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Petra Nemcova not spared, either; models and their agents ready to sue

Miscellaneous news items of interest...

Even Petra Nemcova had to diet to be a runway model

Petra Nemcova, an outlier among fashion models, specifically for not being manly, had to lose her curves to be a runway model:

Model Petra Nemcova knows what it's like to struggle to be a size zero in order to stay on the runway – and says she went on brutal diets and even took laxatives to stay thin.

“I went through so many diets in my life. I've been very, very skinny. I've been a size zero but I'm naturally more curvy,” she tells PEOPLE. “I ate just vegetables, carrots, tomatoes. I went from a just-protein diet to just eating apples to eating no carbs. I took laxatives. I went through all of it just to be able to model.” (Sep. 21, 2006)

Comment: More evidence regarding how well gay fashion designers tolerate femininity...the woman was far from voluptuous to start with.

Fashion models and their agencies ready to sue over weight regulations

It was about time:

Agencies are threatening to take legal action on the new regulations (Italy, Spain), citing discrimination.  Alexandra Shulmna, Editor of Vogue and member of the London Fashion Council, says, “We would not be allowed to discriminate in that way. It would be like saying you can't have black or white models. By imposing new rules on models' size, you would be trying to prove whether someone was ill or well.”

Melissa Richardson, director of Take Two modeling agency, adds, “Although being thin is a prerequisite for this kind of work, it's also important that you eat well. Lots of models eat a lot and stay thin. They do not deserve to be pilloried. They have got more litigious.” (Feb. 11, 2007)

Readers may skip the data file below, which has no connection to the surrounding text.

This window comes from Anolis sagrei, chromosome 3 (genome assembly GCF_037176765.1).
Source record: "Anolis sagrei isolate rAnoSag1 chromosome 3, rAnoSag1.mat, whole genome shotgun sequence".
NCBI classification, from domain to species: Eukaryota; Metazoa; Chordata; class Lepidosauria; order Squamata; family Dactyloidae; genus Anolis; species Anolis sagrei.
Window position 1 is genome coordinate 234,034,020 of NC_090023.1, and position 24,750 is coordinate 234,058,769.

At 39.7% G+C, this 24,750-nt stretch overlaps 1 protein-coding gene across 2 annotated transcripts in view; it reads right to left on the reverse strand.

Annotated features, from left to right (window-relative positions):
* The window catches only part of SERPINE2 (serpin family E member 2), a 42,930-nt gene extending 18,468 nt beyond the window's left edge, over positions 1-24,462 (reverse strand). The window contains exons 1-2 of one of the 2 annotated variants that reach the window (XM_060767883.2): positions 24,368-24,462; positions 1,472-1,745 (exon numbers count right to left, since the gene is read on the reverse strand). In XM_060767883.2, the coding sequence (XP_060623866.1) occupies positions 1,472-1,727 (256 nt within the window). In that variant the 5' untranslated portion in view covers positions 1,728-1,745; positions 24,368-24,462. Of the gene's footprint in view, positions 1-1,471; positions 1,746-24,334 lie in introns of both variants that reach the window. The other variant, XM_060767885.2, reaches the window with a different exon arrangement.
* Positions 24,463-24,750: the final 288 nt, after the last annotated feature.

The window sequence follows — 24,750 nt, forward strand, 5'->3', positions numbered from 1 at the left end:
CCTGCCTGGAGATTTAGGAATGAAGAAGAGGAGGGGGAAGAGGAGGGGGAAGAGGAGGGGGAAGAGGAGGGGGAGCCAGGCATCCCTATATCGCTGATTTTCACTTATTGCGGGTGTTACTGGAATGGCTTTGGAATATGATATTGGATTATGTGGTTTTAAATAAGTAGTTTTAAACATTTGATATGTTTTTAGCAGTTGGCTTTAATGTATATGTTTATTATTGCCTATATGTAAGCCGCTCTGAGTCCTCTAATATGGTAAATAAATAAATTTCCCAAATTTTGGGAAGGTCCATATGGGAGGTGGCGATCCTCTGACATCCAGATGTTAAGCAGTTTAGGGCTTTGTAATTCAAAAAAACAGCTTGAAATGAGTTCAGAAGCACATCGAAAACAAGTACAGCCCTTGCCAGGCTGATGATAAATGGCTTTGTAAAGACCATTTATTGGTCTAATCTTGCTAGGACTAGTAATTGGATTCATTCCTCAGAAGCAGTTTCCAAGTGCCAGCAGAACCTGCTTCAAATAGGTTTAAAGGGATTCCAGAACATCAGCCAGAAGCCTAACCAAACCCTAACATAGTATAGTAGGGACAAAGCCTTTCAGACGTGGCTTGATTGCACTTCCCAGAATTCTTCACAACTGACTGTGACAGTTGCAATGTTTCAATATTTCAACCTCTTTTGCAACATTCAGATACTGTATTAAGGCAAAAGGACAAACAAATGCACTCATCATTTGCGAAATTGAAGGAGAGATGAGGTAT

Comment: Look who is complaining about discrimination!  The industry has little tolerance for femininity and would force the likes of Petra Nemcova to lose her curves, not ample to start with, in order to model on the runway, but is complaining about discrimination when ultra-skinny models are banned.  Regarding Richardson’s comment, if lots of models eat a lot and stay skinny, then the industry should not object to medical testing to prove this, but it is not difficult to figure out just how willing it will be to get its ultra skinny models medically examined for health. 

Instead of an outright ban on models below a certain BMI threshold, the rule should be that models below a specified BMI threshold must provide medical proof of health in order to model.  The modeling agency representing the model will have to foot the bill for the medical examination and also random blood testing by heath authorities in the neighborhood of Fashion Week.  Such legislation will be more immune to challenge in court than an outright ban on models below a certain BMI, as well as fair to naturally ultra-skinny models who are healthy.